The Huawei situation: the legal and intellectual property implications for businesses
The arguments for and against
The main argument against Huawei arises from fears that it has added software backdoors into all manner of its equipment, from smartphones to base stations. Proponents of the ban say that any sensitive data traversing these networks could potentially be intercepted and redirected to China, where it could be used by the Chinese government for surveillance and espionage purposes.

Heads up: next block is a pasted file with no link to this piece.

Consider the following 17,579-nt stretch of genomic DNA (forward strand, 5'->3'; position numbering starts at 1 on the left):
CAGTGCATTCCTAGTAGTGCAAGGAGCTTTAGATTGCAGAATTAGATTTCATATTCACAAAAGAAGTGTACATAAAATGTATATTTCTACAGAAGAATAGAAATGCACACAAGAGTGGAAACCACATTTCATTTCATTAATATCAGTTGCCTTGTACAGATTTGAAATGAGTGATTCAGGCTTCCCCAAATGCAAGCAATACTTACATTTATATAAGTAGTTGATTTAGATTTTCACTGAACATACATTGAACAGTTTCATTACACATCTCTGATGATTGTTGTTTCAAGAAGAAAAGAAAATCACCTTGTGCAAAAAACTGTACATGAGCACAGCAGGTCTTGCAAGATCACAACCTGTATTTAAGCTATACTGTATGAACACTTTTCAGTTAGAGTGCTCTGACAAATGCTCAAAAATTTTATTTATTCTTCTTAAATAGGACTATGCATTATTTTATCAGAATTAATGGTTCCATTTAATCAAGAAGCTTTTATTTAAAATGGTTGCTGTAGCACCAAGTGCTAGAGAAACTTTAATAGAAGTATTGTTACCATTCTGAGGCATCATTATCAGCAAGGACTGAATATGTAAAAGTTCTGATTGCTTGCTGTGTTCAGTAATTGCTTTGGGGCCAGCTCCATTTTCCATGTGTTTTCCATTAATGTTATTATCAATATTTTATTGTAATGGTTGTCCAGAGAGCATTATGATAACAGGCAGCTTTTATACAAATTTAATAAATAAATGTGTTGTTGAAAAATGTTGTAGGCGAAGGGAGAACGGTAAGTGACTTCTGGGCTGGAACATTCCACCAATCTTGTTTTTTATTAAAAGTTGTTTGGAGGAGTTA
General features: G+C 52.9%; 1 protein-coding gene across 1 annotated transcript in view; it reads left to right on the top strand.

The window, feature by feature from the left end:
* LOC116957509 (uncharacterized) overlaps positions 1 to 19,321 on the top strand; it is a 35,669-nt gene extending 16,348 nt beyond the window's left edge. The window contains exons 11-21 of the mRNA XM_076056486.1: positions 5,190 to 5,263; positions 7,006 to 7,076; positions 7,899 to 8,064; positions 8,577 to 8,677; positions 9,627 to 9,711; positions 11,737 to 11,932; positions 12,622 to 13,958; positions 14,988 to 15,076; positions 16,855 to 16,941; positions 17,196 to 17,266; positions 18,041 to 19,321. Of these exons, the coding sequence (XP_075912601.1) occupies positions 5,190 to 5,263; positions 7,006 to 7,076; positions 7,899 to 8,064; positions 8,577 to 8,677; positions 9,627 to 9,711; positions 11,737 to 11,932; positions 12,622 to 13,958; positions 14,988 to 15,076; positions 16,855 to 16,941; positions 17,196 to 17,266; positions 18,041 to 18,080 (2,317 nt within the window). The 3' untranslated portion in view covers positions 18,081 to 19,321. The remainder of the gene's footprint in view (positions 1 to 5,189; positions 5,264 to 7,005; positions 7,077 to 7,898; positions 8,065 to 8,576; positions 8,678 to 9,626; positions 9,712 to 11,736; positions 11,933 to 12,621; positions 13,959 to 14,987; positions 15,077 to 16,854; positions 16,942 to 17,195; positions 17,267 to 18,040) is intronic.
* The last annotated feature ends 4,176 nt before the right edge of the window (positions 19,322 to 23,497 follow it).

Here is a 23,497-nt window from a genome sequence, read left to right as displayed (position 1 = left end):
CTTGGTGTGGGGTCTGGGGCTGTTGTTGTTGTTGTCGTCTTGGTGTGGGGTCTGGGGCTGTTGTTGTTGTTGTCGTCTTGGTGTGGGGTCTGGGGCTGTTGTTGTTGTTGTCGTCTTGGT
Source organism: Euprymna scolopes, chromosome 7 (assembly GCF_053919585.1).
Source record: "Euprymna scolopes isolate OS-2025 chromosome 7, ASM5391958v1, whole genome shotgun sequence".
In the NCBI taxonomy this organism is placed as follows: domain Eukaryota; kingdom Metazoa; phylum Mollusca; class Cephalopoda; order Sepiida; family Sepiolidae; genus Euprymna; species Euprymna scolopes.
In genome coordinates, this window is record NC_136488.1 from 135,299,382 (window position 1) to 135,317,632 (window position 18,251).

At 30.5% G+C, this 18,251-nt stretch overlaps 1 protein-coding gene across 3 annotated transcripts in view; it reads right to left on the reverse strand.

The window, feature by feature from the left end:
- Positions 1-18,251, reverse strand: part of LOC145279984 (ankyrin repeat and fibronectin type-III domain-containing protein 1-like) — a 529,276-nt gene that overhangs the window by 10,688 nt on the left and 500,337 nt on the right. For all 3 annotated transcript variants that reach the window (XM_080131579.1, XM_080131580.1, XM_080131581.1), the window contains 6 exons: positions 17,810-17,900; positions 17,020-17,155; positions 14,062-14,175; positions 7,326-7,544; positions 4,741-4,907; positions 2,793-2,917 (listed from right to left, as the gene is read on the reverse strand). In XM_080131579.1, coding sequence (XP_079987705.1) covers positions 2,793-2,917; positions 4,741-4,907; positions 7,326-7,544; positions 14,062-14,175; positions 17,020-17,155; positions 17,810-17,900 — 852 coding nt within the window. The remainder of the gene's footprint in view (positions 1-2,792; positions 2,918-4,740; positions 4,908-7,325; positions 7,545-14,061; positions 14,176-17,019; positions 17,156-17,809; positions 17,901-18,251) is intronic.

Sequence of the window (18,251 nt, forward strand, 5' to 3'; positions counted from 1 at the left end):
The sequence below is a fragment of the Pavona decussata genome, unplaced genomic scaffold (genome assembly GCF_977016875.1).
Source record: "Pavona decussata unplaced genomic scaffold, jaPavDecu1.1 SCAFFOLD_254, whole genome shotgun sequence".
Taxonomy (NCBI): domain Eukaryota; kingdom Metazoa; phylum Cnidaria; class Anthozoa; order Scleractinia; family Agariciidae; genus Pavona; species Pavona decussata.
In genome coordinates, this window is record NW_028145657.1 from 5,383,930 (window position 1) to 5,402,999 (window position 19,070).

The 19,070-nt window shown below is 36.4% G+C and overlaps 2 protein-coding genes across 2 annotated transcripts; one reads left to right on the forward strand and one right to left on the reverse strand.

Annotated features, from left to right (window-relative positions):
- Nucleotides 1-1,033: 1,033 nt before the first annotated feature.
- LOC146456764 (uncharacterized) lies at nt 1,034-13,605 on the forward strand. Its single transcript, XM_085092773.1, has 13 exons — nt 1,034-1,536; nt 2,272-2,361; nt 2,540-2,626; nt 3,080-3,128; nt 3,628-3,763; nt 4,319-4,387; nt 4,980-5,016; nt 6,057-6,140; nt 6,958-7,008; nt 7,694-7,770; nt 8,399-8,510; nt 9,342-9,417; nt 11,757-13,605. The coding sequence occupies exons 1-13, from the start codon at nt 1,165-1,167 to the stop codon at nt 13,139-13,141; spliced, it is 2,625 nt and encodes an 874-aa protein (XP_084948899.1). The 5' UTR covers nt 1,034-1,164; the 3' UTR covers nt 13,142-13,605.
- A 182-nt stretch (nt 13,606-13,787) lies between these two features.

Huawei’s CEO has vehemently denied these claims, and in response the company hasn’t been sitting idle. It’s gone on something of a charm offensive over the past month as a way to allay fears that it would – or even could – comply with future requests from the Chinese government to provide what it calls “improper information.” The company recently invited international journalists to its sprawling headquarters in Shenzhen. It was there that the company’s chairman, Liang Hua, repeated Huawei’s willingness to sign a “no-spy agreement” as a way to reassure US leaders — although he admitted it was unlikely that the offer would be accepted. Similar and separate offers have already been made to Germany and the UK.